I didn't use any calibration tools when I began writing the review, since most end-users don't have them at their disposal. I first took the monitor out of the box, and ran a number of luminance, color fidelity tests uncalibrated. After that, I took a secondary set of recordings, this time with the monitor properly calibrated.
I tested the screen via DisplayPort at a 2560x1440 resolution and a refresh rate of 60Hz.
ASUS has opted to use flicker-free WLED backlighting offer with a peak-brightness of 346 candelas per square milimeter. That's most assuredly brighter than most screens, and it's more than enough for any kind of indoor use.
The thing is, most monitors don't have a uniform image across their entire surface, so in order to test its uniformity, I opted to take a look at its luminance. Whilst I worked with the review-sample, it's worth adding that these results only apply to the sample itself, and the values might differ between products from the same model. The reason I am actually performing this test is to see if there are some noticeable irregularities between the center and the corners, since that is usually indicative of an actual trend and not just individual issues.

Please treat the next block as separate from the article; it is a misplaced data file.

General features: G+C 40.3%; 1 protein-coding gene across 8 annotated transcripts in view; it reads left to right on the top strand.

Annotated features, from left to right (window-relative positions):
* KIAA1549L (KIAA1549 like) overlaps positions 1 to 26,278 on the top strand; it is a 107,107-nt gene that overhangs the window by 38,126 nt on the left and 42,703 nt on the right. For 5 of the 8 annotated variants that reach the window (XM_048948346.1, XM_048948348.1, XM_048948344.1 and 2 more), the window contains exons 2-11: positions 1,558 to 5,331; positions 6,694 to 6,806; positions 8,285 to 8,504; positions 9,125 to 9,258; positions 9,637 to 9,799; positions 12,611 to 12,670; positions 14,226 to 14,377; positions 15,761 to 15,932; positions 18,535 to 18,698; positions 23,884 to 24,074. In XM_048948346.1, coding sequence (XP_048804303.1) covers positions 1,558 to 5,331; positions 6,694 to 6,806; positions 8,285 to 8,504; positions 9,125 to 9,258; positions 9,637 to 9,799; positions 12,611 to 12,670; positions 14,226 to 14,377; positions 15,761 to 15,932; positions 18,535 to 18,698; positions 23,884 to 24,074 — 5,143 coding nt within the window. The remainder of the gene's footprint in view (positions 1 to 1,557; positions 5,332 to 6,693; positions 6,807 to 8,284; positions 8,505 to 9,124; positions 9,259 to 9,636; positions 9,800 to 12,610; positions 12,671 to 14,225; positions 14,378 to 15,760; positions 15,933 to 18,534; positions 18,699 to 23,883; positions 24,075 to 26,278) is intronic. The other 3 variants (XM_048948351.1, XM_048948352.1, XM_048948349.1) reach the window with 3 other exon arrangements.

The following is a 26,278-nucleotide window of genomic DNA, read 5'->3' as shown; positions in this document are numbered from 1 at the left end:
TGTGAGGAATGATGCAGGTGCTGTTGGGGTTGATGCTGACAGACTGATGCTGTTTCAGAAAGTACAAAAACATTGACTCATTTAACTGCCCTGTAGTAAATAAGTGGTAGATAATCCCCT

For luminance uniformity, I set the screen-center at a luminance of 220cd/m2, and then took readings from its 8 surrounding regions. The end-result is a 13.6% variation from the darkest region, at the top-right edge of the screen. This is a very subtle variation, lower than ASUS' other two monitors I have reviewed, and it's unnoticeable to the naked eye.
Black Level uniformity is not far off, there are some bright spots in the bottom right corner, but the variation is only slightly noticeable.
Color rendition on the MX27AQ is nothing short of excellent. Even uncalibrated, the monitor has an average of 2.01 Delta-E, and once neatly calibrated at 200cd/m2, the screen has a stunning 1.82 average. These are some genuinely impressive performance figures for the monitor, though one should expect this kind of quality from an AH-IPS.
From my measurements, the contrast figures sit at around 944:1 - which is very close to the official 1000:1 static specs, which is always nice to see.
ASUS rates the optimal viewing-angles at 178 degrees, and my measurements show similar figures. The monitor has an optimal viewing angle at 177° of vertical range and 165° of horizontal. The color-shift is barely visible, noticeable on the horizontal axis, but almost unnoticeable on the vertical range.
Lastly, there's the power consumption of this monitor, and here ASUS' MX 27AQ is a surprising performer. It averages at about 36Watts, and consumes up to 51Watts with everything maxed up. In power-saving mode it only eats up about 0.5Watts.